“Everything has beauty, but not everyone sees it.” – Confucius
According to a 2019 report, I live in America’s fifth-gloomiest city. This does not come as a surprise; any yinzer could tell you that Pittsburgh has far more days of rain and clouds than most of us would prefer. But when the clouds get thick, you have to learn to look on the bright side.
Some days, when I leave home – a Bruderhof house in Pittsburgh – to start my one-mile trek to classes at Carlow University, I resolve to notice at least five beautiful things on my way. It’s how I stay positive when all I see is wet, gray buildings and dull colors. And usually, by the time I am halfway to class, I have long surpassed my goal. On winter days, it might be the soft, thin whiteness that sharpens the features of every tree and disguises the dullness of cold concrete. In the rain, it’s the Christmas-colored glitter that the traffic lights spread across the pavement or the glistening drops suspended on the twigs. On not-quite-spring days, sometimes the only green I can see is the dull ivy cascading over the retaining wall. But a closer look reveals the rich tones of burgundy and lime in the leaf-tips. The pesky gray squirrels that inhabit the city’s trees can be seen bounding across lawns with their fluffy tails playfully trailing them. Their avian cousins offer their sanguine trills to passing pedestrians. Beauty abounds in the city for the observant eye.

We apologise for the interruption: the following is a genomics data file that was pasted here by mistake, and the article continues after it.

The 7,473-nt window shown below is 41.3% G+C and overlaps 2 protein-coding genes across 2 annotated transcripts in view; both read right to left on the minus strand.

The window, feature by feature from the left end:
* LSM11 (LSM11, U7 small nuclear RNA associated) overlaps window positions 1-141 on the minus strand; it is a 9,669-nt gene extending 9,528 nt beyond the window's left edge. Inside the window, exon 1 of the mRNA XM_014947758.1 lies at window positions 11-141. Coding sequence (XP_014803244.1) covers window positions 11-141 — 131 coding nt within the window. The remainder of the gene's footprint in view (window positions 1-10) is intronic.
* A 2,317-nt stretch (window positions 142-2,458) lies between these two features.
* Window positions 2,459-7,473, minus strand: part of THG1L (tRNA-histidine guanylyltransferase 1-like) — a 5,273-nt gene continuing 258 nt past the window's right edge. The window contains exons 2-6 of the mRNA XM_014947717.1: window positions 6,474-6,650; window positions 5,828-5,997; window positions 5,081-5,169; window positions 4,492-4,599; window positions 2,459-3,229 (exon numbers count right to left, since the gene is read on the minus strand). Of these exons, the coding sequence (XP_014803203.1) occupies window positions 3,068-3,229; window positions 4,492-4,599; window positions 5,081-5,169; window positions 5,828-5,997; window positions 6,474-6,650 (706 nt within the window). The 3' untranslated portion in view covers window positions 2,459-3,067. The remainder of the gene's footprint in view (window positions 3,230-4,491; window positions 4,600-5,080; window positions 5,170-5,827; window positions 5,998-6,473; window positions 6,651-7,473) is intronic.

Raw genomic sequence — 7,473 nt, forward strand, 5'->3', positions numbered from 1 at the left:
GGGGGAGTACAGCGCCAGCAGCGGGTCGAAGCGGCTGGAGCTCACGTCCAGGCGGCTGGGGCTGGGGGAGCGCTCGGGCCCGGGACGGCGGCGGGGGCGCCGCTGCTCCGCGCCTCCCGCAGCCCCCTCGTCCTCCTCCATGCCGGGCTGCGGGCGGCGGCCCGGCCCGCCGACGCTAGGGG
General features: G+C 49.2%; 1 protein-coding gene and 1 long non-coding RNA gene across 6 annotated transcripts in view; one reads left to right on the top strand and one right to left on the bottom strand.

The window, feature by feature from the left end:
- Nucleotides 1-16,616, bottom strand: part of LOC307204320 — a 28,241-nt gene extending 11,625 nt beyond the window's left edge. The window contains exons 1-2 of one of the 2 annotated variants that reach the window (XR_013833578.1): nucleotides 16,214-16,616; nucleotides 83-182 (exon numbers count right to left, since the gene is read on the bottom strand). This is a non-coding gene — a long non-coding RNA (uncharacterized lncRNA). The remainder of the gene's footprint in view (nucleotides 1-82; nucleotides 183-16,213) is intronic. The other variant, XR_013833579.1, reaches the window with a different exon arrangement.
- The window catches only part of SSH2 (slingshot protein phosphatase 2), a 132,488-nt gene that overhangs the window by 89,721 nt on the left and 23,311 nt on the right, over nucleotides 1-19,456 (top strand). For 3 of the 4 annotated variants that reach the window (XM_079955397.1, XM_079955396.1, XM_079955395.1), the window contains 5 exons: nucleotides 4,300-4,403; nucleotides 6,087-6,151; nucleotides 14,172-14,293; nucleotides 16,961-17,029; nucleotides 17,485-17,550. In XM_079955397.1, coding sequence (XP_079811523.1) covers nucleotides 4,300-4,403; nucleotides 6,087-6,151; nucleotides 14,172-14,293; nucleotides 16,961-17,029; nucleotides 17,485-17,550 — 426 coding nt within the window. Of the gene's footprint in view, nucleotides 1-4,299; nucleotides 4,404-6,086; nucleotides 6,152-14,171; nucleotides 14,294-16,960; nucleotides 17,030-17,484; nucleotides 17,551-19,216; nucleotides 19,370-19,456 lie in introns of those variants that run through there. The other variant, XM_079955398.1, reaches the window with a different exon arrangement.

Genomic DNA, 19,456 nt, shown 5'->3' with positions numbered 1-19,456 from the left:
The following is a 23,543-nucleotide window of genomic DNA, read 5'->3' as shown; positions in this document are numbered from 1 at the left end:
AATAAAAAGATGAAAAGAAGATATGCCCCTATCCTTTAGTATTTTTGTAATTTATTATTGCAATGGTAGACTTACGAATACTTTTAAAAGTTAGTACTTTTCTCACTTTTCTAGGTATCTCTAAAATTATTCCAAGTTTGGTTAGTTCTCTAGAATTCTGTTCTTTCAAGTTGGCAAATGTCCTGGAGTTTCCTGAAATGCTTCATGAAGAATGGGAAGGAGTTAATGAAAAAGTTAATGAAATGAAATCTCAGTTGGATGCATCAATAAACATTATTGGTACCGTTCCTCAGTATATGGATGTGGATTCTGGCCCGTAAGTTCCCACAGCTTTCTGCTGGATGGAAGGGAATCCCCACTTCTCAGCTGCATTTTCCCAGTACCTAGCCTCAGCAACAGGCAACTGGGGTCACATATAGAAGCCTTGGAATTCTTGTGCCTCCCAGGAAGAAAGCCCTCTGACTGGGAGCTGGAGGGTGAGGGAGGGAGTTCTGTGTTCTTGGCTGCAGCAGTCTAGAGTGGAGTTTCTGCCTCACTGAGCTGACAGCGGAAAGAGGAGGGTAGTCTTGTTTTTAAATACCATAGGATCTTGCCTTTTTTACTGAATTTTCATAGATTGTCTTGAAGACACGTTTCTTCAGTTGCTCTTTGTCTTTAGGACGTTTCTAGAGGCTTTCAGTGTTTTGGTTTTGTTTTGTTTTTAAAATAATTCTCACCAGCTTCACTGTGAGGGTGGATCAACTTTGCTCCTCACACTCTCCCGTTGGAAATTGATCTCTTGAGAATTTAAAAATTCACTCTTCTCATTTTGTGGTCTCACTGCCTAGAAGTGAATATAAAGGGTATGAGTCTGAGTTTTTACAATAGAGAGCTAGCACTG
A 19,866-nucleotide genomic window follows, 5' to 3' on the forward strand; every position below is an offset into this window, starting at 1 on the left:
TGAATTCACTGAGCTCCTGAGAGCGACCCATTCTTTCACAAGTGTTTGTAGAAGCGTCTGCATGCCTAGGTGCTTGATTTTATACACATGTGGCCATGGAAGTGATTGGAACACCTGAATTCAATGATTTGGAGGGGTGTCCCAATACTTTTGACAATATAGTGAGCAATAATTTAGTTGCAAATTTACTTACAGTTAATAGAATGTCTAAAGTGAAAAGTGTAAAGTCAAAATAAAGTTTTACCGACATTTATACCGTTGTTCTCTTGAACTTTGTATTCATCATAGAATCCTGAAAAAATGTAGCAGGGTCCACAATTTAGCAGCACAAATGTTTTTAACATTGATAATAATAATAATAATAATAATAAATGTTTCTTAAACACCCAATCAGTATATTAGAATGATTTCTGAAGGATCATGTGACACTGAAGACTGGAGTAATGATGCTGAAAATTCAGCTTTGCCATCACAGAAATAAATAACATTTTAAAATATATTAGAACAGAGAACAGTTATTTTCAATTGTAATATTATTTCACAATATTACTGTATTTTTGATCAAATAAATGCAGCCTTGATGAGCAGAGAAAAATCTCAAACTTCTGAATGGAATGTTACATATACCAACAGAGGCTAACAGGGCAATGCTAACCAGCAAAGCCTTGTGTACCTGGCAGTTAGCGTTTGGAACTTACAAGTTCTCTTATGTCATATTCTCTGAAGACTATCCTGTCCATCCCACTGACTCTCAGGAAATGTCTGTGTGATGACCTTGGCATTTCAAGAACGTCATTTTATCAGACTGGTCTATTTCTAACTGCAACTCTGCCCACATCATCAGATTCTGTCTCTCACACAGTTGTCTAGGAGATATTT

I think clouds are underrated. Their untamable turbulence on a windy day is a dance of ever-changing beauty.
While I’d like to see the sun more often, I think clouds are underrated. Their untamable turbulence on a windy day is a dance of ever-changing beauty. Contrasting shades of steel blue and ashy gray swirl unpredictably, driven by a wind relentless as the rush-hour traffic of late afternoon. I never tire of sky-gazing, although Steel City traffic requires my full attention whenever I ford a crosswalk.
My favorite place to watch the sky is the reservoir near my home, where the winds are unchecked by trees or buildings. Strolling the reservoir hill, I can feel the strength of gusting winds at my back. I watch the skies change, every shift of light slanting across hilly neighborhoods to refract off the windows of office buildings. Here on the hill, I can find the freedom to seize joy in the moments of sunshine that perforate the clouds. And here I can inhale the elation of life that is pulsing through the incessant noise of even the gloomiest cities of America. And gloom, after all, is subjective. In the shadowy courtyard I pass on my homeward way – look! A shaft of gold… forsythia.